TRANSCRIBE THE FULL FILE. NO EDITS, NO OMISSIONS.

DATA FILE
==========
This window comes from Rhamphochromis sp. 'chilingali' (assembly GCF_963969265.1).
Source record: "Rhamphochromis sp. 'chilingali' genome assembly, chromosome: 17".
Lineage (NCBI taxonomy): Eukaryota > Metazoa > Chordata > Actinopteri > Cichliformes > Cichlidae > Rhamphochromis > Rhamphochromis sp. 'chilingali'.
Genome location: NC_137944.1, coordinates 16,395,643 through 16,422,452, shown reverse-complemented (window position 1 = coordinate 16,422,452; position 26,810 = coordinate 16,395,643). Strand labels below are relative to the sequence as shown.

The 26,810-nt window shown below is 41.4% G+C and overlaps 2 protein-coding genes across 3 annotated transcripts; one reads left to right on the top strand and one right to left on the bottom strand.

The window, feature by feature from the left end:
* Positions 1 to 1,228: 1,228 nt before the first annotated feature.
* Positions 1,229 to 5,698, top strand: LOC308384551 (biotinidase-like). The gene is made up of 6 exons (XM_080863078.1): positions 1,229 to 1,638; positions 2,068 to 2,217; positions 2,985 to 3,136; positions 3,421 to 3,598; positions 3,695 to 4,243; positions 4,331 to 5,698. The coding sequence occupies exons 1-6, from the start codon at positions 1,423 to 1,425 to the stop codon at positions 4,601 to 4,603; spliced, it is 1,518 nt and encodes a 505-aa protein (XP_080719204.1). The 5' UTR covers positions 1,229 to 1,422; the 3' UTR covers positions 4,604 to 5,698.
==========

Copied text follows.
This window comes from Rhamphochromis sp. 'chilingali' (assembly GCF_963969265.1).
Source record: "Rhamphochromis sp. 'chilingali' genome assembly, chromosome: 17".
Lineage (NCBI taxonomy): Eukaryota > Metazoa > Chordata > Actinopteri > Cichliformes > Cichlidae > Rhamphochromis > Rhamphochromis sp. 'chilingali'.
Genome location: NC_137944.1, coordinates 16,395,643 through 16,422,452, shown reverse-complemented (window position 1 = coordinate 16,422,452; position 26,810 = coordinate 16,395,643). Strand labels below are relative to the sequence as shown.

The 26,810-nt window shown below is 41.4% G+C and overlaps 2 protein-coding genes across 3 annotated transcripts; one reads left to right on the top strand and one right to left on the bottom strand.

The window, feature by feature from the left end:
* Positions 1 to 1,228: 1,228 nt before the first annotated feature.
* Positions 1,229 to 5,698, top strand: LOC308384551 (biotinidase-like). The gene is made up of 6 exons (XM_080863078.1): positions 1,229 to 1,638; positions 2,068 to 2,217; positions 2,985 to 3,136; positions 3,421 to 3,598; positions 3,695 to 4,243; positions 4,331 to 5,698. The coding sequence occupies exons 1-6, from the start codon at positions 1,423 to 1,425 to the stop codon at positions 4,601 to 4,603; spliced, it is 1,518 nt and encodes a 505-aa protein (XP_080719204.1). The 5' UTR covers positions 1,229 to 1,422; the 3' UTR covers positions 4,604 to 5,698.